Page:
‘Chilling’: IOC president criticizes Valieva’s treatment by her coaches

Kamila Valieva of Russia reacts after falling during the women’s free skate at the Winter Olympics in Beijing on Thursday, February 17, 2022. (Photo: NYTimes)
The president of the International Olympic Committee on Friday called the treatment of a teenage Russian figure skater by her coaches “chilling” a day after the skater, Kamila Valieva, tumbled out of medal contention at the Beijing Olympics with an error-strewn performance in the women’s singles competition. The comments quickly drew an angry response from a top Russian government official.اضافة اعلان

Breaking his silence on the Valieva case more than a week after it was first revealed that the 15-year-old skater had tested positive for a banned drug, the president, Thomas Bach, shared at a news conference in Beijing that he had been uncomfortable watching the young Olympian melt down during her free skate Thursday night. Valieva had entered the night as the gold medal favorite but stumbled and fell repeatedly to fall to fourth place and miss out on a medal entirely.

“I was very very disturbed yesterday when I watched the competition on TV,” Bach said a day after the end of women’s competition. The remarks were his first public comments on Valieva’s case since the news of her positive test early last week became the dominant storyline of the Games.

“You could feel that this is an immense, immense mental stress," Bach added, "and maybe she would have preferred to leave the ice and to leave this story behind her.”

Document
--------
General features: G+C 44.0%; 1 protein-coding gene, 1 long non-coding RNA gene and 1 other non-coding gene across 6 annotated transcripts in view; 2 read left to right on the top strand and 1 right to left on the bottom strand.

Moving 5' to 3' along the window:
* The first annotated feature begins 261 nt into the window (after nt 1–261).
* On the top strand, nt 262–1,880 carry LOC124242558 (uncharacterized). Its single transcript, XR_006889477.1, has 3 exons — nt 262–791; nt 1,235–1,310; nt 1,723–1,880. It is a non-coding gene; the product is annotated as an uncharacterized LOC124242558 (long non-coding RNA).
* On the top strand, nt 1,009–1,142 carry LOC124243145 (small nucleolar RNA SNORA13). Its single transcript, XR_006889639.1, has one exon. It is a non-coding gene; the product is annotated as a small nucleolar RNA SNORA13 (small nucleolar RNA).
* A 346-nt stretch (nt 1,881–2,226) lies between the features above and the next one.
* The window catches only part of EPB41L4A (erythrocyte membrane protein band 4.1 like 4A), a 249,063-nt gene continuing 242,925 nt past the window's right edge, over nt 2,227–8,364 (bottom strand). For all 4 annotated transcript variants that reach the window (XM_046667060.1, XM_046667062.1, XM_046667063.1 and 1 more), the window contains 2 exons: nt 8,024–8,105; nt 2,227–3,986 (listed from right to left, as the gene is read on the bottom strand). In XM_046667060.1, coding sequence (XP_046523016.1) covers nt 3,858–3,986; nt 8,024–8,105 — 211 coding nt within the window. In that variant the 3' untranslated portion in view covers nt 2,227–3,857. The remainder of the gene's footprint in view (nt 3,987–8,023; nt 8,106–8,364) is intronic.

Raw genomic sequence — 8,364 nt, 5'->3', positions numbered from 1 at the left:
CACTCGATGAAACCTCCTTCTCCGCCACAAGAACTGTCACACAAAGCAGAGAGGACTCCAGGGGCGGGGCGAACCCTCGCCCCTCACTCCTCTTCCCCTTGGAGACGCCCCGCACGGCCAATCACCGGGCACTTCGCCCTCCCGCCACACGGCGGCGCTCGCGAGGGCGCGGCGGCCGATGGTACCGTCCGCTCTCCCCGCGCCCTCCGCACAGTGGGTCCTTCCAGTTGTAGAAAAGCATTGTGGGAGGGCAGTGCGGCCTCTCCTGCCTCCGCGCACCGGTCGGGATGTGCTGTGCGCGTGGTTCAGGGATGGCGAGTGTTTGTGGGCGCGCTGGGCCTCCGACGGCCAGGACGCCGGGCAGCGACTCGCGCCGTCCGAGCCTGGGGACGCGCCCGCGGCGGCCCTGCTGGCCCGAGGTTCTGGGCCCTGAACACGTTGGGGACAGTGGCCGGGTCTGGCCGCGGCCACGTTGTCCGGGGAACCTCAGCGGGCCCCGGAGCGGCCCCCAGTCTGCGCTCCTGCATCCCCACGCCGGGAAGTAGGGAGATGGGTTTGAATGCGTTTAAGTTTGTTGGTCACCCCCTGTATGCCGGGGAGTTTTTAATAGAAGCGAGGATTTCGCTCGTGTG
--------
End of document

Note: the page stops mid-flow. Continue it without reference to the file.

Russia’s deputy prime minister quickly responded, saying Bach’s comments were “inappropriate and wrong.”

Valieva, whose Olympics became a crucible of expectations, innuendo and pressure after it was revealed she had failed a doping test before the Games, was in tears after her performance. Her anguish only grew when she left the ice and her coach, Eteri Tutberidze, immediately began interrogating her in Russian in a scene that was captured by television cameras.

“Why did you stop fighting?” Tutberidze asked. “Explain it to me, why? You let it go after that axel.”

Valieva did not reply.

Bach said it was “chilling” to see the coldness with which Valieva was received by Tutberidze and other Russian skating officials after her performance.

“All of this does not give me confidence in this entourage of Kamila,” Bach said, “neither with regard to what happened in the past, nor as far as it concerns the future.”

In an emailed statement, Russia’s deputy prime minister, Dmitry Chernyshenko, said he was “deeply disappointed” to see Bach “weave his own fictional narrative on the feelings of our athletes, and then present these publicly as the voice of IOC.”

Bach and Chernyshenko know each other well. Chernyshenko was the president of the local organizing committee for the 2014 Sochi Games, and he was on an Olympic organizing committee for the Beijing Games before he was removed after Russia’s state-sanctioned doping scheme at the Sochi Games was revealed.

The Court of Arbitration for Sport allowed Valieva to continue competing in the Olympics despite having tested positive for a banned substance, a heart medication, several weeks before the Games. The court made the decision in large part, it said in a report released Thursday, because of a failure by a Stockholm laboratory to process her sample quickly. She still could face penalties, however, though it could take months to fully resolve her case.